The first formal rules for the game were introduced in 1895. It was not until 1897 that teams of five players on each side became standard in the history of basketball. Iron hoops and a hammock style basket came into existence in 1893. A decade later, open-ended nets came into existence, which did away with the practice of manually retrieving the ball from the basket each time a goal was made. After the end of World War II, there was a need to infuse sports entertainment into the large sports arenas during the times not occupied by pro hockey and college basketball games. This gave rise to the history of basketball in its pure, professional championship format.

Walter Brown of Boston introduced professional basketball in the form of the Basketball Association of America in the summer of 1946. The esteemed members of the new league were New York, Philadelphia, Cleveland, Pittsburgh, Washington, Detroit, Chicago, Providence, Toronto, St. Louis, and Boston. The league played in big arenas in large cities but the players were not as talented as the ones in the National Basketball League, the recognized league operating chiefly in smaller cities in the Midwest. However, some people from the NBL joined the fray and the strength of B.A.A picked up as college stars and fresh young talent entered the league. The regular season started and the Washington Capitols were the clear winners in the Eastern Division, with the Philadelphia Warriors taking second place and the New York Knickerbockers grabbing the third and final playoff spot.

The Western Division had the Chicago Stags narrowly edging out the St.Louis Bombers with a one-gain tiebreaker at the end of the regular season. The Cleveland Rebels acquired the third playoff spot. The playoff system devised by the league pitted the first ranking teams, the second ranking teams and the third ranking teams against each other in the opening round. The games began with the Stags usurping the Caps in six games and Philadelphia outdoing St. Louis in a three-game showdown of second-place finishers, while New York defeated Cleveland in three games in the third bracket. The Warriors defeated the Knicks to move into the finals with the Stags.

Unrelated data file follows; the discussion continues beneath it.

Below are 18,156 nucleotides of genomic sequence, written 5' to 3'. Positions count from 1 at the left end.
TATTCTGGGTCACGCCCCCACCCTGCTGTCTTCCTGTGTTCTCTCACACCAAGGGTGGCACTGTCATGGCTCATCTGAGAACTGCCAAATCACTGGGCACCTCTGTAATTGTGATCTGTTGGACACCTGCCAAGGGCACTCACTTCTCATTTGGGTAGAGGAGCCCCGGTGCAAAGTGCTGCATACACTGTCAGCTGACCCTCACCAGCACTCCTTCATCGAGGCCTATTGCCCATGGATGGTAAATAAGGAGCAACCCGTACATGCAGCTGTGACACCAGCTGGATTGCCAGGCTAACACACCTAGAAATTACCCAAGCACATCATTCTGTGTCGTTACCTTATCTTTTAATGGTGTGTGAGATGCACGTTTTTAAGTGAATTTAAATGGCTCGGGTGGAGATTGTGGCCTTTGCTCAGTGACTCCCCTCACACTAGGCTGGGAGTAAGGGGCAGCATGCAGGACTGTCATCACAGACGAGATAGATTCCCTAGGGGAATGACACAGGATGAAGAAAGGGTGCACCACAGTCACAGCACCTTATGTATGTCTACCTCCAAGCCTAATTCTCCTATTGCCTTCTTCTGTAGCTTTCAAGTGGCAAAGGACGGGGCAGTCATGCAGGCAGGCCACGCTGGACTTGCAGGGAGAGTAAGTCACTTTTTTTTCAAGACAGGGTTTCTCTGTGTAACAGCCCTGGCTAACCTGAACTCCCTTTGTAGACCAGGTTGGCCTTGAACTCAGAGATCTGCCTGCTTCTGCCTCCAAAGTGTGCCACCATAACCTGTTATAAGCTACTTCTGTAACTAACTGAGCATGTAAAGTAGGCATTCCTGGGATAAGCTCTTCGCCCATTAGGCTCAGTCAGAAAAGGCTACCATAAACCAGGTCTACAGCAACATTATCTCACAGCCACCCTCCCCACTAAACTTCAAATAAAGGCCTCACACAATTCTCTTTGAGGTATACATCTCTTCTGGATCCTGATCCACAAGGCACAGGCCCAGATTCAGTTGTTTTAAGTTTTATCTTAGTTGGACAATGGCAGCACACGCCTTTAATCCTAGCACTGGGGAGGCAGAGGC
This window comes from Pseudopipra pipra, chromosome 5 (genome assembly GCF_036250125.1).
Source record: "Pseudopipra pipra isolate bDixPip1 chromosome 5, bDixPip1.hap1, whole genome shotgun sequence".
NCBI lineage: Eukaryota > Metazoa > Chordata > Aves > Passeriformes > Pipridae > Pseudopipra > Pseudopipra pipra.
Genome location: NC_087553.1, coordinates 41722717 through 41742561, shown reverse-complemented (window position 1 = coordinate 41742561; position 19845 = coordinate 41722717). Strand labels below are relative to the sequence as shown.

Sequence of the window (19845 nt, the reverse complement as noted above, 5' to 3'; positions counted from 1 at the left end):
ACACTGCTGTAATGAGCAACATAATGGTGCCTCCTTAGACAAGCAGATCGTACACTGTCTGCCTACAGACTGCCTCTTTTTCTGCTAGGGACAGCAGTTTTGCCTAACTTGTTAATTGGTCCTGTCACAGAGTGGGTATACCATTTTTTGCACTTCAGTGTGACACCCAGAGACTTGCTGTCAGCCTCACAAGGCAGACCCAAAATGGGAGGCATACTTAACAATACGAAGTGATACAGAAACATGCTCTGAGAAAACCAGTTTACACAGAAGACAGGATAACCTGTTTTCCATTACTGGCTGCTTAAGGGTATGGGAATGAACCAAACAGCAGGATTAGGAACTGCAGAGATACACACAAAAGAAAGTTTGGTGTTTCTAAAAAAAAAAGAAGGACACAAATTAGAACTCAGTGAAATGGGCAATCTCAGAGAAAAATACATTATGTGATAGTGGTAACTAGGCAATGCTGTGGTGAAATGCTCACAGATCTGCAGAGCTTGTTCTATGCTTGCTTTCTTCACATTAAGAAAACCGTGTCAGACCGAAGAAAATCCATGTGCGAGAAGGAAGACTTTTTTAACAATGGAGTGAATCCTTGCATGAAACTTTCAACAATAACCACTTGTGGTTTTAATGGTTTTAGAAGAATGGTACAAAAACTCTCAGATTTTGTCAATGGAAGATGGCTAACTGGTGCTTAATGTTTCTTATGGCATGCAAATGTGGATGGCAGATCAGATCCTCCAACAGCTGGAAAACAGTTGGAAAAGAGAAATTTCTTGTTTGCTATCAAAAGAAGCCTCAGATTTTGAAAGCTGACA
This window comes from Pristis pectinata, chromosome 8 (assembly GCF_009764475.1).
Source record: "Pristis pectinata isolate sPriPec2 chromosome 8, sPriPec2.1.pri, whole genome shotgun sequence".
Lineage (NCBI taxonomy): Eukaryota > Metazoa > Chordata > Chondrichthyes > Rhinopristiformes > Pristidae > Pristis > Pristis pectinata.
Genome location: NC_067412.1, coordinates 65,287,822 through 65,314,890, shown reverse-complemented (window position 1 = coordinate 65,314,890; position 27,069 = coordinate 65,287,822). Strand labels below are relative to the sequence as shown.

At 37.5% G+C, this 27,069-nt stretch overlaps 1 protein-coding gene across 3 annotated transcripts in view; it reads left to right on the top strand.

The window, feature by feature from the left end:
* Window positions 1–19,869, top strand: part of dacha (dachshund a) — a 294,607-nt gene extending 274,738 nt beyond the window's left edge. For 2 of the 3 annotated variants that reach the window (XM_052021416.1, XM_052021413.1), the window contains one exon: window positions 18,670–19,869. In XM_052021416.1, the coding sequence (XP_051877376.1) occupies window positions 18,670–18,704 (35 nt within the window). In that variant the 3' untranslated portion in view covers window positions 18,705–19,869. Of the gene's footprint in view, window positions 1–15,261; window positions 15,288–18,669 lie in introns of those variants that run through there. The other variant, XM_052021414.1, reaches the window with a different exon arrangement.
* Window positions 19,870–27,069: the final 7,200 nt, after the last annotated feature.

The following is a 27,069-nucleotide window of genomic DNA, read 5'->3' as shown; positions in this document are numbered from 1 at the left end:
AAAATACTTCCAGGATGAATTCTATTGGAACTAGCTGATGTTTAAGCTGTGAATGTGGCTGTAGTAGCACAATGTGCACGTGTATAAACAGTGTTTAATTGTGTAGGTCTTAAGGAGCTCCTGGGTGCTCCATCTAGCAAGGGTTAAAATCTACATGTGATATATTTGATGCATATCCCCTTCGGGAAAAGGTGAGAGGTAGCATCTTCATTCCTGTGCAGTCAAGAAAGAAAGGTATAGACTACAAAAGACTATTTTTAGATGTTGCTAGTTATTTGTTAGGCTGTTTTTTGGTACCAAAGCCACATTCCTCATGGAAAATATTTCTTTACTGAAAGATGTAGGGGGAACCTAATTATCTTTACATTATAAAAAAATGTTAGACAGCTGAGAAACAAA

The finals of the first championship of BAA (the present day NBA) opened in Philadelphia with Joe Fulks scoring 37 points, leading his Warriors to a victory against the Stags. Though the Stags won the fourth game, the Warriors won the overall title with an 83-80 victory with a 34-point contribution from Fulks. Howie Dallmar is credited with hitting the winning basket to break an 80-80 tie, with only a minute left before the finish of the game.

The history of Basketball has witnessed a lot of landmark events that have increased the popularity of the game to dizzying heights. It is almost a second religion to the sport-loving people in the US. No doubt, basketball is heralded as a sport that gives a healthy balance to the physical, mental and spiritual state. This is truly the game that keeps you on your toes!